Brand Name: Nizoral
Generic Name: ketoconazole
Drug Class: Antifungals
What Is Ketoconazole and How Does It Work?
Ketoconazole is used to treat certain serious fungal infections in the body. Ketoconazole belongs to the class of drugs called azole antifungals. It works by stopping the growth of the fungus.
Ketoconazole should not be used to treat fungal infections on the skin and nails due to the risk of serious side effects and drug interactions. Talk to your doctor about other medications you can use to treat these types of infection.
Ketoconazole is available under the following different brand names: Nizoral.
Dosages of Ketoconazole:
Adult and Pediatric Dosage Forms and Strengths
- 200 mg
Dosage Considerations – Should be Given as Follows:
Indicated for the treatment of the following systemic fungal infections in patients who have failed or who are intolerant to other therapies: blastomycosis, coccidioidomycosis, histoplasmosis, chromomycosis, and paracoccidioidomycosis
- Adult: 200-400 mg/day orally
- Children under 2 years old: Safety and efficacy not established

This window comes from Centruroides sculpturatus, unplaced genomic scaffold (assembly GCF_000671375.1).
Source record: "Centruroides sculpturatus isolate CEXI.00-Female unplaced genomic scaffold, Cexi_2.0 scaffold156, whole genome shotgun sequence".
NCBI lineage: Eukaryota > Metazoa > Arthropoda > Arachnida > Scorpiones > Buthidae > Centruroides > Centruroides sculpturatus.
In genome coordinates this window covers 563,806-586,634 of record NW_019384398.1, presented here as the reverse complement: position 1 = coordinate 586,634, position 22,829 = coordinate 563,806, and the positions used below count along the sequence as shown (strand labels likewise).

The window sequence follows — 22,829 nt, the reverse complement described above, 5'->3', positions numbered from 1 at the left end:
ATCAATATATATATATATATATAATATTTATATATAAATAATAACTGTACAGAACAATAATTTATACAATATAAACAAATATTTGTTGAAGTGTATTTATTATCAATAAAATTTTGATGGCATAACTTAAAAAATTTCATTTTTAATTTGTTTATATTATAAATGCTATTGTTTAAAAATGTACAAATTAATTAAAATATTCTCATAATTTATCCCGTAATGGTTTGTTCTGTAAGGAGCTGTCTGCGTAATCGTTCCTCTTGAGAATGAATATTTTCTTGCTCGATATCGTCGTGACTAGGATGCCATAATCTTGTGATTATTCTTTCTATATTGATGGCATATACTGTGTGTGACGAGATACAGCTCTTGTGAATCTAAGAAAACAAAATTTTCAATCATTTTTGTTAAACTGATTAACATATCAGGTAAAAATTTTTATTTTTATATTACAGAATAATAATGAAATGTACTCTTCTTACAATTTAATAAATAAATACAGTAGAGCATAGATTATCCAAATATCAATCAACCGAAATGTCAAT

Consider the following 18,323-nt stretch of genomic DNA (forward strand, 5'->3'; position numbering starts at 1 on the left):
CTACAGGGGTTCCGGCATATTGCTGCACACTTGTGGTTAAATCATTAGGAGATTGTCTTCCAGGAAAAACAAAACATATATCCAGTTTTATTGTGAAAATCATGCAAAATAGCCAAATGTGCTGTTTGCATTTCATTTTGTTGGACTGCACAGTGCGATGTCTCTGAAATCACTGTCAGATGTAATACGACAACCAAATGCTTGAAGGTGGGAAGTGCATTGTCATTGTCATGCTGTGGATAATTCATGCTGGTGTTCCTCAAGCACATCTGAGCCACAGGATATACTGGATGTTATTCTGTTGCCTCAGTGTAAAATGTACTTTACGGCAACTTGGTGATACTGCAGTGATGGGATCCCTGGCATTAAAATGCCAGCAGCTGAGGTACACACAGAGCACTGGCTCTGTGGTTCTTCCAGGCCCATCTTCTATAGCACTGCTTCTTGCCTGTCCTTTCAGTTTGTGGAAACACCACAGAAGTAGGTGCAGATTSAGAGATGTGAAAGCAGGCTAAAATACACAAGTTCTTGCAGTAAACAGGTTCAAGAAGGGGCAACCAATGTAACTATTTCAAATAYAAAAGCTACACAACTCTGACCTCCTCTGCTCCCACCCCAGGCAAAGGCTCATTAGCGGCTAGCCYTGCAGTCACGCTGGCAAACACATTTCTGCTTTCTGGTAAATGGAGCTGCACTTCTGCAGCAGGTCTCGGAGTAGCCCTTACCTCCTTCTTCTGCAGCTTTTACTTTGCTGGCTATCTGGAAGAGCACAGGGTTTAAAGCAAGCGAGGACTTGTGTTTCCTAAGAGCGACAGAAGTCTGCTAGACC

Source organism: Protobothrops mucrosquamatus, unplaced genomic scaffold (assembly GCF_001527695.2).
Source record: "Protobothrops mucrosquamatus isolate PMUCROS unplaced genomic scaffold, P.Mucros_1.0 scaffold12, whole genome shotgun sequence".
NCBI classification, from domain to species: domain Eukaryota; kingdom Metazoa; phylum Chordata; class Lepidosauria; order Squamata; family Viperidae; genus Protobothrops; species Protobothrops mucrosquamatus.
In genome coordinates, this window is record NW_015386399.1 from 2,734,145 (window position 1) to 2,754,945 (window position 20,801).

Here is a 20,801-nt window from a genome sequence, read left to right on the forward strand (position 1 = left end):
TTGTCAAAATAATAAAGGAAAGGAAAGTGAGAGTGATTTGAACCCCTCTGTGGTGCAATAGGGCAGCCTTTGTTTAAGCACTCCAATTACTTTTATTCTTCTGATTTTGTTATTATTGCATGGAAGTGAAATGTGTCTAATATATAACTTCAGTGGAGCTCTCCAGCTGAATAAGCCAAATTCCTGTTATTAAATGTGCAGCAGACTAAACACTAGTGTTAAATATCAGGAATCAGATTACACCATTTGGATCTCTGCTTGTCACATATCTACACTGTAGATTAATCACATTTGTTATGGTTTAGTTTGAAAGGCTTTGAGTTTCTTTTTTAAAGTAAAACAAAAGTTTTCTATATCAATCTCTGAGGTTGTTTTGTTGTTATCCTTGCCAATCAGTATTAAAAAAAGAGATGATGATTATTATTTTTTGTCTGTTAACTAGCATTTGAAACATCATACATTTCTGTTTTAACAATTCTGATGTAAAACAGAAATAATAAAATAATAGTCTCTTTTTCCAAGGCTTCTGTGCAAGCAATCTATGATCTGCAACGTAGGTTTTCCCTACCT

- Children 2 years old and older: 3.3-6.6 mg/kg/day orally
Renal impairment: No dosage modifications provided in manufacturer's labeling
- No dosage modifications provided in manufacturer's labeling
- If hepatotoxicity occurs during treatment (ALT levels above UNL or ALT 30% above baseline): Interrupt dosing and order a full set of liver tests
Cushing Syndrome (Off-label)
Used off-label to inhibit steroidogenesis in patients with Cushing syndrome
- 600-800 mg/day orally
Used rarely and often toxic at doses required to reduce cortisol secretion
- 400 mg orally monthly
Do not use tablets as first-line treatment; should be used only when other effective antifungal therapy is not available or tolerated and the potential benefits are considered to outweigh the potential of hepatotoxicity
Avoid prescribing tablets to treat skin and nail fungal infections owing to risk of serious liver damage, adrenal gland problems, and harmful interactions with other medicines that outweigh its benefit in treating these conditions, which are not approved uses of the drug (these indications were removed from labeling by the FDA in 2013)
Find out what women really need.